Malcolm Baldrige Biography
Innovation. Creativity. Excellence. Quality.
These are just some of the words often-used to describe the life and work of Malcolm Baldrige. From ranch hand to foundry hand to Army Captain, CEO, and Commerce Secretary, Malcolm Baldrige demonstrated an unflagging commitment to business excellence, ethics, and continuous improvement.
Prior to being named the 26th Secretary of Commerce by President Ronald Reagan, Baldrige served as Chairman and CEO of Scovill, Inc. in Waterbury, Connecticut. With a focus on diversification and quality, Baldrige helped transform the financially troubled brass mill into a very successful consumer, housing and industrial goods manufacturer. He created jobs and helped establish Waterbury’s reputation as “The Brass City.”
As Commerce Secretary, Malcolm Baldrige helped reform American anti-trust laws, increase access to the Soviet market by U.S. companies, negotiate technology transfers with India and China, and lead the country’s effort to pass the Export Trading Company Act of 1982. A focus on managerial excellence and efficiency resulted in a more than 30 percent decrease in the Commerce Department’s budget. His impact on the world of business led to the creation of the Malcolm Baldrige National Quality Improvement Act of 1987 and the prestigious Malcolm Baldrige National Quality Award program. In 1988, Malcolm Baldrige was posthumously presented with a Presidential Medal of Freedom by Ronald Reagan.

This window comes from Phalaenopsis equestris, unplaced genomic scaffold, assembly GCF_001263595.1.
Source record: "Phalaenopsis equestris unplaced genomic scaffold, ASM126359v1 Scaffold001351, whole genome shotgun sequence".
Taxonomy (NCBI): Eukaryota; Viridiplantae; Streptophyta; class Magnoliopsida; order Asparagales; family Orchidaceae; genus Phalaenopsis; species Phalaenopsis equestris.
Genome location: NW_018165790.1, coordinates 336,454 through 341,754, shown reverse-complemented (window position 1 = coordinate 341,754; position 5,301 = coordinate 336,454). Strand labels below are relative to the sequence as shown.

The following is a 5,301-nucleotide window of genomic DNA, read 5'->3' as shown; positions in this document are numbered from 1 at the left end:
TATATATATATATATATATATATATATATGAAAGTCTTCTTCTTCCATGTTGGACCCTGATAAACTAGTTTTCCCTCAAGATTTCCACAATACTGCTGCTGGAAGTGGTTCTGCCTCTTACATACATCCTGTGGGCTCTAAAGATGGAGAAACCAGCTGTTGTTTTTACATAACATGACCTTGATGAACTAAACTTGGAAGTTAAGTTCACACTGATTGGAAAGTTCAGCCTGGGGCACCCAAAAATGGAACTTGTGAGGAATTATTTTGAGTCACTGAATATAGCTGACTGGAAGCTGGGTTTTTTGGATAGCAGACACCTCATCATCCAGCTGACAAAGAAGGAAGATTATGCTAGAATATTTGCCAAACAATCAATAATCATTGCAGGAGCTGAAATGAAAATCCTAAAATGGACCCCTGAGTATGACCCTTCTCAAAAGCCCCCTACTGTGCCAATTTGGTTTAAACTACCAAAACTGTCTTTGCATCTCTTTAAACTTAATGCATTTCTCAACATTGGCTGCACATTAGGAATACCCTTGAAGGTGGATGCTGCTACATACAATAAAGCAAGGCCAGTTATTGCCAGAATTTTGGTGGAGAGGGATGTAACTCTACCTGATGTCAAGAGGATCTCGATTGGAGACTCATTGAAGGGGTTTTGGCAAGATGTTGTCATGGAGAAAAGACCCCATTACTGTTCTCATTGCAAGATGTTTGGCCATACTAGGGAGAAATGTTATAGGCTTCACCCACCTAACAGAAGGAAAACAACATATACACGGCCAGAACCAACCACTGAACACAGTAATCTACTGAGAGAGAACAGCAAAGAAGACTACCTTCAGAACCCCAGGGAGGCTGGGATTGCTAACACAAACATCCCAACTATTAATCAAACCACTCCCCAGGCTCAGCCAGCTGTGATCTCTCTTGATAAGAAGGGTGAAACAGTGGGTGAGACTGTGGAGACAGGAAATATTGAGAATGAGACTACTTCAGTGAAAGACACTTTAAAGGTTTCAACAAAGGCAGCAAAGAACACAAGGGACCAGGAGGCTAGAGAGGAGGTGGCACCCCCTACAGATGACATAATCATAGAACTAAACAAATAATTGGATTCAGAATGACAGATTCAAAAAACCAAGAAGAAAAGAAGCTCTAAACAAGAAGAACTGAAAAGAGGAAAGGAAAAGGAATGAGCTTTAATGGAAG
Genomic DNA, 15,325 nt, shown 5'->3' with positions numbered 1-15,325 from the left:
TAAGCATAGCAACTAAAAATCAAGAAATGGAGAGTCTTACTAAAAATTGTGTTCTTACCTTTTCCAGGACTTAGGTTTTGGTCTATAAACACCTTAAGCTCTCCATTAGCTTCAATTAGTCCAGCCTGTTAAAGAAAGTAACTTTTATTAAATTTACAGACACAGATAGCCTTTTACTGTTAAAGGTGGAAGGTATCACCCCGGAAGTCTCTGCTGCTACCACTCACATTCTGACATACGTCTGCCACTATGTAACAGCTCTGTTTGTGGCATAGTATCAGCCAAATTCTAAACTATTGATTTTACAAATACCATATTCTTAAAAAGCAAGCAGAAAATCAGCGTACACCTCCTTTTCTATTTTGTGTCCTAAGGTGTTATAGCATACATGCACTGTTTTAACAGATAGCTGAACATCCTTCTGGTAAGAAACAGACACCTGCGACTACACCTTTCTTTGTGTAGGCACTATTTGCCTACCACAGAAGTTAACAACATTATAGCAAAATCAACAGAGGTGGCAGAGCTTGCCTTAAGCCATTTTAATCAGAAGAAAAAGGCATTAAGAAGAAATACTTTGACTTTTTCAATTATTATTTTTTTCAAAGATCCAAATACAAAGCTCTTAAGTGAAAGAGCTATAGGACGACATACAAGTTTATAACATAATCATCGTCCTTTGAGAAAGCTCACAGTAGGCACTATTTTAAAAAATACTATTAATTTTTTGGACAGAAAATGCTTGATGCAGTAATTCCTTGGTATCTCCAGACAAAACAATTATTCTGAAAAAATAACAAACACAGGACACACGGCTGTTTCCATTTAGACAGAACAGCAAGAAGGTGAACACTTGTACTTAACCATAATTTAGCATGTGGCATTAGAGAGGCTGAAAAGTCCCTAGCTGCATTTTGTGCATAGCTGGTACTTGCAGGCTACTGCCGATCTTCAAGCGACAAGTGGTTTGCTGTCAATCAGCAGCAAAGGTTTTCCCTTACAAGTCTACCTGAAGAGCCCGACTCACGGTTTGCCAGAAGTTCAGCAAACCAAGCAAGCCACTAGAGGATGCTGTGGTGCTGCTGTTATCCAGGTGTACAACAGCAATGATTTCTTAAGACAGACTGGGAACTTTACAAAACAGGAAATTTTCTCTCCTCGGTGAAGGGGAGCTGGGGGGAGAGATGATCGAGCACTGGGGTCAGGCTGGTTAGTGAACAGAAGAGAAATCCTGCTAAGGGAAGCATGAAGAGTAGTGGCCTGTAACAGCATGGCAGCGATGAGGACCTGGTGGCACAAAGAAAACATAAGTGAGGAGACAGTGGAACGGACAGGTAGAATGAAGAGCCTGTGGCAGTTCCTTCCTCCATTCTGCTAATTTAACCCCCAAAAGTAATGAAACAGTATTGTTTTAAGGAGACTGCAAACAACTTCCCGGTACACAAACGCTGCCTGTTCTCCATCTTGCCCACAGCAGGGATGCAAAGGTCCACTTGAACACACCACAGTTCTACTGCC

Fast forward to today. The principles that continue to define the Malcolm Baldrige legacy have been embraced by organizations throughout the world. They are the benchmarks for business quality and prosperity. They have helped transform another of Waterbury’s oldest and most resilient institutions: Post University. And, they have become the hallmarks of the programs offered through The Malcolm Baldrige School of Business at Post University.